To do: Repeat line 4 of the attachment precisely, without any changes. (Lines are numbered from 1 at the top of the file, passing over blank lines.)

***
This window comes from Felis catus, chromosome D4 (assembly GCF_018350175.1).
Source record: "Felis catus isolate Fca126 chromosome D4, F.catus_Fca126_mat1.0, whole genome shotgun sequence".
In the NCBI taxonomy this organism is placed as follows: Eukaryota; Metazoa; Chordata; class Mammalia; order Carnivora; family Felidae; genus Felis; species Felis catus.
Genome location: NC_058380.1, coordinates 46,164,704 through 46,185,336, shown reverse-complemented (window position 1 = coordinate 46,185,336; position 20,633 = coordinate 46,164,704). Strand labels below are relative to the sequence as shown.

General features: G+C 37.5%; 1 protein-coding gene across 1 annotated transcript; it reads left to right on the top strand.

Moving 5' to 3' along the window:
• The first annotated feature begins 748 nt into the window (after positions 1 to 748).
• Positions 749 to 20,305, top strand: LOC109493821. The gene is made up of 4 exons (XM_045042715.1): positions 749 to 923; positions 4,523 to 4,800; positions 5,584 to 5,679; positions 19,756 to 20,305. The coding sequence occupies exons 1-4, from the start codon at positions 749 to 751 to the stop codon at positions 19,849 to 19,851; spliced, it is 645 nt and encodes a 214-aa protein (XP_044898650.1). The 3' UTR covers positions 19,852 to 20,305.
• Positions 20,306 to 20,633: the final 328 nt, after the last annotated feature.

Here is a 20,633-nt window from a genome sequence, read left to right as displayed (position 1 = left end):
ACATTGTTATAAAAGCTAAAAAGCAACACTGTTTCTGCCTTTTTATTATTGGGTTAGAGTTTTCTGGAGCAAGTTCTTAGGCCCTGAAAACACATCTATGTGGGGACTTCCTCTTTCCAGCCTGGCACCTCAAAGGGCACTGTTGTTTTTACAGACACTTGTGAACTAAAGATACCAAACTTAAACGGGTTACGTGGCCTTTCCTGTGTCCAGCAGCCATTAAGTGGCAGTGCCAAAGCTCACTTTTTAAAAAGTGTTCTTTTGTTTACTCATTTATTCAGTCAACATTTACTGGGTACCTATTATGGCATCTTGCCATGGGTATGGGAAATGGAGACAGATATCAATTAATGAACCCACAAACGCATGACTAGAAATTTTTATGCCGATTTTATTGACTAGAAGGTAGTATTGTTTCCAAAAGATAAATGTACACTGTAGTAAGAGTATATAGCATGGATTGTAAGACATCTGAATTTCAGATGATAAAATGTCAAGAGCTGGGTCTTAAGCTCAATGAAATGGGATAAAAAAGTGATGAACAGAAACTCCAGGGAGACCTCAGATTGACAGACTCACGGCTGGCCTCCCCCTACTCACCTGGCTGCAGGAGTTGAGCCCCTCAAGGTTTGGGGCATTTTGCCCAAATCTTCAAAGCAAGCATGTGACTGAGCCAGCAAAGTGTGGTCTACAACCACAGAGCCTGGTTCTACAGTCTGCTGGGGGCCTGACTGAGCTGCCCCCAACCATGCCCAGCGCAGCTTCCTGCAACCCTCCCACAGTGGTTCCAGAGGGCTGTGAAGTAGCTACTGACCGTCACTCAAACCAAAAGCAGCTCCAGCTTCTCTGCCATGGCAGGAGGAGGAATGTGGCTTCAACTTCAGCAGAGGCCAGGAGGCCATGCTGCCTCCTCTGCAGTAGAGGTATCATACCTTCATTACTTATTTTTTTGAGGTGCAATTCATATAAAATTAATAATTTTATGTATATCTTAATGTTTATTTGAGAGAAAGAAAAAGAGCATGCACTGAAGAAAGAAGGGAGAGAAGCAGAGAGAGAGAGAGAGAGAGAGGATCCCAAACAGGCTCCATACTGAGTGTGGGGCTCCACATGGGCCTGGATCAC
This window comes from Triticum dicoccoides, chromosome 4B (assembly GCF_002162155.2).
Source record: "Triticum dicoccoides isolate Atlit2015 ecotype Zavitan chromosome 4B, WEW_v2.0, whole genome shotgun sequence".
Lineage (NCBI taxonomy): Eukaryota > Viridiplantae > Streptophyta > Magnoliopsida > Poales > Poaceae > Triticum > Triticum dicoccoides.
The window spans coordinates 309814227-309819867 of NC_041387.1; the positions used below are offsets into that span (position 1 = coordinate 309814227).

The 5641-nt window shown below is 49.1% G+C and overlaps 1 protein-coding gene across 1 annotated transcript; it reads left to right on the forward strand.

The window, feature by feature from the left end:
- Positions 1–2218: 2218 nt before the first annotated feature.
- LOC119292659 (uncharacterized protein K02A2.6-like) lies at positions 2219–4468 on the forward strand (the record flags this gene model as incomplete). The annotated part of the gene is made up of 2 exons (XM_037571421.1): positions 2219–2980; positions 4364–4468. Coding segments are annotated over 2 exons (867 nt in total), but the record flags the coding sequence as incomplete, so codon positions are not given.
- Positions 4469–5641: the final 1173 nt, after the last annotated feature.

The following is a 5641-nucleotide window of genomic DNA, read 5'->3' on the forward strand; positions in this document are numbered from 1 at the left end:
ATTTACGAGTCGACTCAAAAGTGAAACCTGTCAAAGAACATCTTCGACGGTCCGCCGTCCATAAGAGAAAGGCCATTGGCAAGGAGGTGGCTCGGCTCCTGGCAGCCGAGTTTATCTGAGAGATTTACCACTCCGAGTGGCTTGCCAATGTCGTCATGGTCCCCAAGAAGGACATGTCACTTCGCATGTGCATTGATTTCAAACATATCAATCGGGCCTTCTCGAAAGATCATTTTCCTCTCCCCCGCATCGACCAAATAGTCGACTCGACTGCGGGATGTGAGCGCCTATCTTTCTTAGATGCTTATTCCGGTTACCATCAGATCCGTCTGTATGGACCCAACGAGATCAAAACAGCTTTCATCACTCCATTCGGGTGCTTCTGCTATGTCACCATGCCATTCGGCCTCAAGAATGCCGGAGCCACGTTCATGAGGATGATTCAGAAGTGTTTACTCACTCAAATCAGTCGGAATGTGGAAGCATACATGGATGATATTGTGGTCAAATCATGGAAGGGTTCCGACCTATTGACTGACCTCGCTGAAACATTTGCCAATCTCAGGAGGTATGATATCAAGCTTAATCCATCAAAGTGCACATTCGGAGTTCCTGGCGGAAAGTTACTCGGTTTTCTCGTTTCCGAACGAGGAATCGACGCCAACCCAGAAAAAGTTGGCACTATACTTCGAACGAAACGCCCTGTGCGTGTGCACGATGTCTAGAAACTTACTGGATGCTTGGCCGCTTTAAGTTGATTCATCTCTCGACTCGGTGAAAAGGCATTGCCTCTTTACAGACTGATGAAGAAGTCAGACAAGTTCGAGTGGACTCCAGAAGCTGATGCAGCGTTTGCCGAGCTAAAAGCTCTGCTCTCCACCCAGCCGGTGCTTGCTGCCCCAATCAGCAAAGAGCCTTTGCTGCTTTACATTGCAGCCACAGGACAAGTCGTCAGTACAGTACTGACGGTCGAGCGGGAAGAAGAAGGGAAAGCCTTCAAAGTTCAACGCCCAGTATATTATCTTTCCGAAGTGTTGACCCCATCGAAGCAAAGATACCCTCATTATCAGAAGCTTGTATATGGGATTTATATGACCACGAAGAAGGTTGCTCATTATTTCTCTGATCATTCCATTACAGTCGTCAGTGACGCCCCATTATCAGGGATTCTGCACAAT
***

Genome location: NC_058380.1, coordinates 46,164,704 through 46,185,336, shown reverse-complemented (window position 1 = coordinate 46,185,336; position 20,633 = coordinate 46,164,704). Strand labels below are relative to the sequence as shown.